Excise guidelines for the tobacco industry

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05 - MOVEMENT PERMISSIONS

5.1 PURPOSE

This chapter deals with:

  • why you need a movement permission
  • different movement permission types
  • whether you can get a movement permission
  • what is included in a movement permission
  • whether the receiving premises have to be licensed
  • whether you will need to pay a security
  • what happens when your movement permission is granted
  • your responsibilities
  • what happens if your application for a movement permission is not approved
  • when and how a movement permission can be revoked or cancelled
  • how to apply for a movement permission
  • how to amend a continuing movement permission, and
  • penalties that can apply to offences in relation to movement permissions.

5.2 INTRODUCTION

Under the excise system, control of goods from the time of creation to the point of authorised delivery of the goods into the Australian domestic market, or export, lies with the Commissioner. To maintain this control, the Excise Act 1901 (Excise Act) requires that excisable goods are not to be moved without permission.

We refer to this form of permission as a movement permission. It is a permission we provide in writing that authorises you to move specified goods from one specified place to another. or between a number of specified places that are licensed to one or more entity. [157] This permission may be subject to conditions.

The permission holder retains responsibility for any liability arising on the tobacco leaf and excisable tobacco products until they are taken up into the stock of the receiving premises.

The legislation differentiates between tobacco seed, plant and leaf, all of which are not excisable goods, and manufactured tobacco products, which are excisable goods. Even though the legislation differentiates between the two the effect is essentially the same. You need permission to move these goods from one place to another place. [158]

In this chapter, 'goods' refers both to tobacco seed, plant and/or leaf and to excisable tobacco products.

5.3 POLICY AND PRACTICE

5.3.1 WHAT DIFFERENT PERMISSION TYPES ARE THERE?

Depending on your circumstances, you may apply for a permission to move specified goods once (single permission) or goods of a particular kind on a continuing basis (continuing permission). Continuing permissions are used where you have a need to move goods in a regular pattern (for example, a delivery each week to the same premises). Continuing permissions can be issued at the establishment level where each licensed premises is specified or in some instances they can be issued at the client level. Client level continuing permissions allow for the movement of goods between all sites licensed to one or more entity specified in the permission.

A single permission is used when movements are not to a continuing or regular pattern to the same premises or in some instances when we have new entrants into the excise system.

There are six types of movement permission:

  • Single movement permission (non-export) - a permission to move specified goods from one specified place to another specified place (effective for one movement)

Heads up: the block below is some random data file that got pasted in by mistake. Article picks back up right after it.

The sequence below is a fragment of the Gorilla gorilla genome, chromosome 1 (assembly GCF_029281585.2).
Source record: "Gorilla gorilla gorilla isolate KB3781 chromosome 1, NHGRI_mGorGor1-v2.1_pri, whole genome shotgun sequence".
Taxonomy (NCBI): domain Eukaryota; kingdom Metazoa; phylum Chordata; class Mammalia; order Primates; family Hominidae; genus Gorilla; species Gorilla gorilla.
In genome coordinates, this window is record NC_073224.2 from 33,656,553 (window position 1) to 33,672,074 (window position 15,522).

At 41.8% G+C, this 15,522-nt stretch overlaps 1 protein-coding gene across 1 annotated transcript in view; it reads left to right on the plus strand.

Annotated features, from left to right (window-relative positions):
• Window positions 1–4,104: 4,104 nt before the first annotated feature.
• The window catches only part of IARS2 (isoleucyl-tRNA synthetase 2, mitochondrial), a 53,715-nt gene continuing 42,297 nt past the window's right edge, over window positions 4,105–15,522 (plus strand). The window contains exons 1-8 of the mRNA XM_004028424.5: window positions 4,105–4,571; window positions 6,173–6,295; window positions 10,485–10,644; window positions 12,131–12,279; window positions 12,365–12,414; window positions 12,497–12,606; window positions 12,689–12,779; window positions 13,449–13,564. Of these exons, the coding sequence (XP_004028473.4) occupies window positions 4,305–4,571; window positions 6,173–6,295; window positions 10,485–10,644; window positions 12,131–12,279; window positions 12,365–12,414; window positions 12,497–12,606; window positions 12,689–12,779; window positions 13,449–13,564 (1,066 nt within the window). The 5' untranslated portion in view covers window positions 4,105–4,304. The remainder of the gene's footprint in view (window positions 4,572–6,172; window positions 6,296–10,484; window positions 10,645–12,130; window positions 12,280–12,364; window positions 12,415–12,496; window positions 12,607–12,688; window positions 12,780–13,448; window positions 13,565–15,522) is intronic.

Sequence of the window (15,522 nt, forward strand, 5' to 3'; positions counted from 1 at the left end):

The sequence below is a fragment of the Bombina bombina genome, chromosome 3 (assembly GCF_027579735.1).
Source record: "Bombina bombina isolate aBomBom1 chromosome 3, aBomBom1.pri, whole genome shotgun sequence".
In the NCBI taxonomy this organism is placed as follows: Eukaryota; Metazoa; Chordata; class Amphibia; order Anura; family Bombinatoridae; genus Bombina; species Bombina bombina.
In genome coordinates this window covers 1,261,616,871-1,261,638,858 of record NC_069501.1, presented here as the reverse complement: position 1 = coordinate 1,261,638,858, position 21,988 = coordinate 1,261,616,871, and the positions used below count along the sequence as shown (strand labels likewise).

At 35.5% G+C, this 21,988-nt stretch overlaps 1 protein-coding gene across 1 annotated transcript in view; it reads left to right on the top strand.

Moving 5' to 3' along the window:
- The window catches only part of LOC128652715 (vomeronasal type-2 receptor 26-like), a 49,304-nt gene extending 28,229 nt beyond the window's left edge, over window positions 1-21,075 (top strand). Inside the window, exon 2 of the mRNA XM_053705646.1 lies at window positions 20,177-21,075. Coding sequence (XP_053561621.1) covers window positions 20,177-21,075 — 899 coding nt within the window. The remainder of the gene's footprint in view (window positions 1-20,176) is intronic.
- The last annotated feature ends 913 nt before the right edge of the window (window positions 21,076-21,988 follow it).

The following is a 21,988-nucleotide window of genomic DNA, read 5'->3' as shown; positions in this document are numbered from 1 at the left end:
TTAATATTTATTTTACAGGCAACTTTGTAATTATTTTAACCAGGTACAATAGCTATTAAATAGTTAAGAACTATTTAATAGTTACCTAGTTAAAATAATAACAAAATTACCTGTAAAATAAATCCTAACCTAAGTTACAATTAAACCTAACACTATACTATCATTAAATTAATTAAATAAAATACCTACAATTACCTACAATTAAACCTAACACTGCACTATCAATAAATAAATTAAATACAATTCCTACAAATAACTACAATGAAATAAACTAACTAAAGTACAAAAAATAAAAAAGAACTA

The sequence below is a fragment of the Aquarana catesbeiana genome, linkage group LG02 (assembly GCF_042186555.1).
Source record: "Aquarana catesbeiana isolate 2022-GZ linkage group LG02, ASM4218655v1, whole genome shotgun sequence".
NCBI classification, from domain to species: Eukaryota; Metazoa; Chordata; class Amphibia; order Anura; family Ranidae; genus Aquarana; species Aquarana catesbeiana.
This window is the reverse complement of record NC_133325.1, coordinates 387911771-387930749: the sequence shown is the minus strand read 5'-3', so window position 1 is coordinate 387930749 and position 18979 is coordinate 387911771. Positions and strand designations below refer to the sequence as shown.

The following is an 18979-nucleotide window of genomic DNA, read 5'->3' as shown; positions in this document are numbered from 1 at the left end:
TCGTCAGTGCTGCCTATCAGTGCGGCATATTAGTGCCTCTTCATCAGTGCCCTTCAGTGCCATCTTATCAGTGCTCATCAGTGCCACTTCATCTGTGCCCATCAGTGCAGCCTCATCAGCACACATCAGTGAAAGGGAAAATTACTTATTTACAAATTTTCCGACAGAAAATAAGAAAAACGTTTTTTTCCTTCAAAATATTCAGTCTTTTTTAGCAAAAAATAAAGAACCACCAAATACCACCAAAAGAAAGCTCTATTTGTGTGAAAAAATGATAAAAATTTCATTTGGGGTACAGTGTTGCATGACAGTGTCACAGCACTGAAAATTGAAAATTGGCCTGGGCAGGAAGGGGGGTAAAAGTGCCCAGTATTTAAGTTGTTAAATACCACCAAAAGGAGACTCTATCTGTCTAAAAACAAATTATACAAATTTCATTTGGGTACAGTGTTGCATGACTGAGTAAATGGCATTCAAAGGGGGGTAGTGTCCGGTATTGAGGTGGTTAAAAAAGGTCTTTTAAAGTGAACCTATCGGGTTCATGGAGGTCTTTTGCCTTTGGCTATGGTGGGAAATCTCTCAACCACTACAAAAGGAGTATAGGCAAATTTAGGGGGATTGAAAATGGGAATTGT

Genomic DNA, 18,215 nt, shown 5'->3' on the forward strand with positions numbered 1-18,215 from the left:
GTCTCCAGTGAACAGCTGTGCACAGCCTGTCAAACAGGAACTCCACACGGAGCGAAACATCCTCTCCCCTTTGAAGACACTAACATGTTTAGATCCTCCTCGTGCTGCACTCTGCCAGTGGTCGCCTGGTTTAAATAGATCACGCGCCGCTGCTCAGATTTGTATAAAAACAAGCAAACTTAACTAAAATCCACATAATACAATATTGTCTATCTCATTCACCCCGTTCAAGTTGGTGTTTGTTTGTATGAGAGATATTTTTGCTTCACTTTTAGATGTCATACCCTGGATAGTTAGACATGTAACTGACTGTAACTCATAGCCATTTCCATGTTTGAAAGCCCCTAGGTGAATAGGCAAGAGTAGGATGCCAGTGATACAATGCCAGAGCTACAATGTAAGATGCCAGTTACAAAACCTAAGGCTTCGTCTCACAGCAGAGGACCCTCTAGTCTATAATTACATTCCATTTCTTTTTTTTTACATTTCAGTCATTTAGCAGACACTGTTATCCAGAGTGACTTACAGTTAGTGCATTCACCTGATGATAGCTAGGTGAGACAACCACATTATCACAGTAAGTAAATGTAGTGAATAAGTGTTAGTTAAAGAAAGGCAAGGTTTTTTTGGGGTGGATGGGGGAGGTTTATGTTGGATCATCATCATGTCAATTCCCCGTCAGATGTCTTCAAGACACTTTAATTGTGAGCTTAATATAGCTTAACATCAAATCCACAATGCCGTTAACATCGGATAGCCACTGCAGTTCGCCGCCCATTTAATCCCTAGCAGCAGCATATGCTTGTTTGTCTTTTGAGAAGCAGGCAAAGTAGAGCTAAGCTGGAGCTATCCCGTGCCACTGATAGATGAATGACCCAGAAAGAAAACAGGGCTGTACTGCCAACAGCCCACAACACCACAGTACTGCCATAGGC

• Continuing movement permission (non-export) establishment level - a permission to move goods of a kind specified from one or more specified place/s to another specified place or places on a continuing basis
  • Continuing movement permission (non-export) client level - a permission to move goods of a kind specified from any specified place licensed to one or more entity to any other specified place licensed to that or any other entity on a continuing basis, or
  • Single movement permission (export) - a permission to move specified goods from one specified place to a place of export (effective for one movement)
  • Continuing movement permission (export) establishment level - a permission to move goods of a kind specified from one or more specified place/s to a place or places of export on a continuing basis
  • Continuing movement permission (export) client level - a permission to move goods of a kind specified from any specified place licensed to one or more entity to a place for export on a continuing basis.

An export movement permission is not an authority to export, it only permits you to move the goods to a place for export. You must obtain authority to export separately from Customs and Border Protection Services.

5.3.2 CAN I GET A MOVEMENT PERMISSION?

You can be granted a movement permission if you are the owner of the:

  • licensed place from where the goods are despatched
  • licensed place where the goods are received, or
  • goods to be moved, even if you do not hold a current excise licence for the despatching or receiving premises.

You can also be granted a movement permission if you are the owner of the goods even if you do not hold a current excise licence.

5.3.3 WHAT IS INCLUDED IN A MOVEMENT PERMISSION?

Each movement permission we approve contains three parts:

  1. The permission

    This specifies

    • the permission holder

  2. The conditions

    Movement permissions can be subject to conditions that are necessary to protect the revenue or ensure compliance with the Excise Act. In general, the conditions listed below are considered necessary to do that. [159]

    As a standard condition, you must provide to both the despatching and receiving premises a consecutively numbered document with each movement of goods that specifies:

    • the despatching premises and destination
    • the date of despatch
    • the number and type of packages
    • a description of the goods
    • a statement that the goods are underbond , and
    • any other information necessary to permit the goods to be dealt with at the destination.

    This document should be communicated to the receiving premises within 24 hours of the goods being despatched.

    A condition can also be included that limits the volume of goods and type of goods that can be moved within a specific period of time, or at any one time, although this detail can also be included in the schedule.

    A condition that is imposed by the law on movement permissions for tobacco leaf requires each tobacco bale to have a tobacco bale label attached. The tobacco bale label must remain attached to the bale while the bale is not on premises specified in a manufacturer, producer or dealer licence. Tobacco bale labels are available from us and serve to uniquely identify each tobacco bale. [160]